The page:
I now know many women who have been through chemo, they’ve shared with me how they handled the loss of hair. For many it was a ceremony or party kind of approach, with the sense of taking control of what was happening to them. Surrounded by friends and family they cut off their hair when they chose for it to happen, instead of watching it fall out. They had great names for their parties too: “Buzz Party”, “Coming Out Party” and “Close Shave Party”. These are perfect ideas for those that did them, but it doesn’t mean it is right for everyone. It wasn’t what I wanted. I don’t feel festive about this process.

What I want is to feel what is happening; I want to be in tuned. I am taking in a slew of drugs to kill this cancer, and that is what makes me feel empowered and in control. In the midst of this battle, I’m not going to stop to clean up and look pretty; I’m going to keep blasting at the enemy. It is the use of chemo that is empowering me.

And as my hair falls out that shows me that the drugs are working. Looking at a handful of hair I can say “Ha! Dying off like all the cancer cells inside.” And I triumphantly toss that handful of hair in the trash; Kicking it to the curb.

Hair Show

Turbulence

My appointment was bright and early on a Wednesday morning for my first chemo treatment. I watched the warm before the storm blow through tempestuous skies, tumbleweeds flying every which way.

As I sat in the waiting room, as the minutes passed by, thoughts I had been pushing away started swirling in my head (as unwanted thoughts are wont to do.) “After a lifetime of trying to live healthy and being careful of what I put in to my body I am now going to willingly allow poison to be pumped into me?”  “How can this be right?”  “I work so consistently to take care of my health, and now I am going to negate all that with poison?”

I wallowed in this sad confusion, getting myself more and more worked up for several minutes.  I was nearly in tears when my more ‘logical and in control’ part of my brain took control and said   STOP THIS.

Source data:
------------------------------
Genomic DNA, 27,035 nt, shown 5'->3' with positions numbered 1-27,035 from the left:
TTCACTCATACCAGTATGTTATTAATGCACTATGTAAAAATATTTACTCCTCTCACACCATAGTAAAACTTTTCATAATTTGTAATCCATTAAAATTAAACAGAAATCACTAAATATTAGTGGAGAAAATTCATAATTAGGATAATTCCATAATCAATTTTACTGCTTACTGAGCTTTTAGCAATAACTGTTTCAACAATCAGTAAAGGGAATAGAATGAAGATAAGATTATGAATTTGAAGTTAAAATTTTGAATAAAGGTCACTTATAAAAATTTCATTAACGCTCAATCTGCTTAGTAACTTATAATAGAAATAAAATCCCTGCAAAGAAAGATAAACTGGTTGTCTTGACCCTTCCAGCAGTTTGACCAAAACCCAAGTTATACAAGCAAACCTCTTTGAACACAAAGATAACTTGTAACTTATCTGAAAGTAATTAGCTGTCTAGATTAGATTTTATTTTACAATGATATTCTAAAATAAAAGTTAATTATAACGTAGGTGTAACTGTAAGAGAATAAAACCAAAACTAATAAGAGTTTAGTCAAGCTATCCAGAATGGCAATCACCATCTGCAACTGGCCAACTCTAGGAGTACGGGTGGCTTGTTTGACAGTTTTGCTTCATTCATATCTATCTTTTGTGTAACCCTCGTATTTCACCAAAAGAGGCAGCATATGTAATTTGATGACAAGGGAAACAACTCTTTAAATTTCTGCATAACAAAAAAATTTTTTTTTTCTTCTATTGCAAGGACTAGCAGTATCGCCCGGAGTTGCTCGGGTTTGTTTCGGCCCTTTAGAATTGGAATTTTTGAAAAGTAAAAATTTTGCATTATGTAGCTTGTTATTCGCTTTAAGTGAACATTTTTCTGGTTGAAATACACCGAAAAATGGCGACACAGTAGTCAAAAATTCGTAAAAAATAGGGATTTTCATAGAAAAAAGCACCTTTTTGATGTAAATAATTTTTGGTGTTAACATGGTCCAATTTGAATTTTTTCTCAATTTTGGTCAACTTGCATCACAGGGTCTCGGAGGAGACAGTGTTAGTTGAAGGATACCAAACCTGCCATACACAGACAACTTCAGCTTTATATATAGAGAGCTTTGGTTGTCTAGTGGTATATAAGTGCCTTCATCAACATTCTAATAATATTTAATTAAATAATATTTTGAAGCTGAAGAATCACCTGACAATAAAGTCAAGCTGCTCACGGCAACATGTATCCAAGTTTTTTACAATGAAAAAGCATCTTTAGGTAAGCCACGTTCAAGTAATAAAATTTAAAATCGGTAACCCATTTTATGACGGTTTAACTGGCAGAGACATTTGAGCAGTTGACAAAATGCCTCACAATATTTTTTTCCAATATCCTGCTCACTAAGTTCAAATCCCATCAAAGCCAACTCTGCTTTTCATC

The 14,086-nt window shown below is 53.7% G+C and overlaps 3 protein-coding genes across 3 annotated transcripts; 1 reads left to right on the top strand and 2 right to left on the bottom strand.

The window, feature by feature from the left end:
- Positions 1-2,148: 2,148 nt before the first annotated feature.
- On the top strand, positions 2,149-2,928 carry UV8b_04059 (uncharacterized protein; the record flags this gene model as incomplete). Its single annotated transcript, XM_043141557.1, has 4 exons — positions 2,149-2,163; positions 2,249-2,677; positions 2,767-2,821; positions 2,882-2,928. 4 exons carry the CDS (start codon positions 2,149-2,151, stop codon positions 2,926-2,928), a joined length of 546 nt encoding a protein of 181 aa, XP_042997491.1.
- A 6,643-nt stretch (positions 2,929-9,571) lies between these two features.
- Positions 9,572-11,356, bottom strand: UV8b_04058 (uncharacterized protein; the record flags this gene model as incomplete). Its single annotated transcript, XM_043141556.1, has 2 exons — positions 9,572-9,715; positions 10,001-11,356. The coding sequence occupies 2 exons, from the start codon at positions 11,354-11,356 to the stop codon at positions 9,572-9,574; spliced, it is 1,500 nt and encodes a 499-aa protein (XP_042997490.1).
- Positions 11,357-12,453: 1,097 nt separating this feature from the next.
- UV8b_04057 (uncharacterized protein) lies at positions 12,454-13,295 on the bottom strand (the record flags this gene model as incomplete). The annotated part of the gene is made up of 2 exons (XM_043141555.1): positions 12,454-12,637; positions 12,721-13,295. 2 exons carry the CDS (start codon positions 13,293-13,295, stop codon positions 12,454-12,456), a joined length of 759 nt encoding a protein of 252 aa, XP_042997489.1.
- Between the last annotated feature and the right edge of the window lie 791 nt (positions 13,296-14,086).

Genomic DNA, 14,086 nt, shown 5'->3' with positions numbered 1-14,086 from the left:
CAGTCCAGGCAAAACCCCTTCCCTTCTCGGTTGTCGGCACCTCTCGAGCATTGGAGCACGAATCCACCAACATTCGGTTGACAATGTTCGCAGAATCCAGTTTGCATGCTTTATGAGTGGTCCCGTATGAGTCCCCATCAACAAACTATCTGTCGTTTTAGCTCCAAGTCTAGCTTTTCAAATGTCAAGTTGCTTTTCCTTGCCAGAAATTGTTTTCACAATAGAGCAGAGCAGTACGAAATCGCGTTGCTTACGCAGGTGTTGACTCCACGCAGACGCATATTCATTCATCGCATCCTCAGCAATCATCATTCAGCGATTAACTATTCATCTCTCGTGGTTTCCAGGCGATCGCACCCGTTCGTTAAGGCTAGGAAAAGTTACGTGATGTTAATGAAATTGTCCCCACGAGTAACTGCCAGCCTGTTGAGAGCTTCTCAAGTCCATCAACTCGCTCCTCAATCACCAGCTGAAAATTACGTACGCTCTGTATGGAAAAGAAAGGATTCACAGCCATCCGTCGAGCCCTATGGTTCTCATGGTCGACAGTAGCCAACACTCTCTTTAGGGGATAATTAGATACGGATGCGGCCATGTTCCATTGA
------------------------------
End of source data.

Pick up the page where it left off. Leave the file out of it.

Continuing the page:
STOP THIS NOW.

I remembered how my son would hit the button on his Nintendo system and say “Do Over” when he didn’t like how a game was going. I seriously did not like the way I had started this day, and sure wanted a “do over” myself. Without thinking, I found myself standing up, then walking out the door. Leaving everything: purse, blanket, notebook, phone; I just walked to the parking lot right outside. I looked to the heavens and in the midst of the wind I shouted “DO OVER!”   I stomped my feet and glared at the pavement and with each stomp I shouted,

THIS is NOT the way it goes.

THIS is NOT how it’s going to begin.

THIS is NOT the way I do things.

I paused, I stood looking at the door, I swear the wind stopped for a moment.

Out loud I said, “I need help. I need this medicine. I need this ammunition. I’m going to battle and this is what I need to attack with. I have to give my body the tools it needs. I need this. Give me the power to attack. I need this.”

I pulled my shoulders back, snapped my head up, and took a deep breath. A raindrop fell on my cheek as I marched back inside.

I gathered all my belongs, and within a few minutes was called for my appointment. I made a point to look at each person working with me, taking my vitals, showing me to the infusion area, and the RN hooking me all up to everything. This was my team, I was heading into a battle and I was depending on them to give me everything I needed for this battle. They did their part and now I was ready to do mine.

Angels amongst us

Angels around us

In a dark world we shine our light and gravitate towards those that shine a light back to us. The everyday life is filled with small interactions of kindness and consideration, spreading a little warmth between smiles.

Someone at work happened upon an ad for wigs, she thought of me and emailed the link. I knew that I *should* get a wig, but had made no effort to do so. So, I replied to the ad, contacted the person, and we made arrangements to meet the next afternoon.

I was surprised to meet a very young woman; and she had survived 3 years of chemotherapy. She had survived and was now 3 years into recovery. And – she wanted to give away her wigs to a chemo patient who needed them! These are expensive items, and she just wanted to pass them along to help out another person. She told me how to care for them, tips for wearing them, and I came home with 2 wigs – a long and a short one. This beautiful young mom was certainly inspiring to me.

Then today, several friends had a laying on of hands & a prayer circle for me. This truly touched my heart and left me feeling uplifted and strong. I know I am heading into a battle, but I know more and more every day that I am not walking alone.

Let’s not forget the angels at work around us, even on the simplest of days.

When life brings its difficulties as it always will, then those moments of light and thoughtfulness become ever more meaningful.   They shine a light reminding us what to focus on – the goodness and positive parts of our life.

I’m feeling grateful, and feeling blessed.IMG_0595-001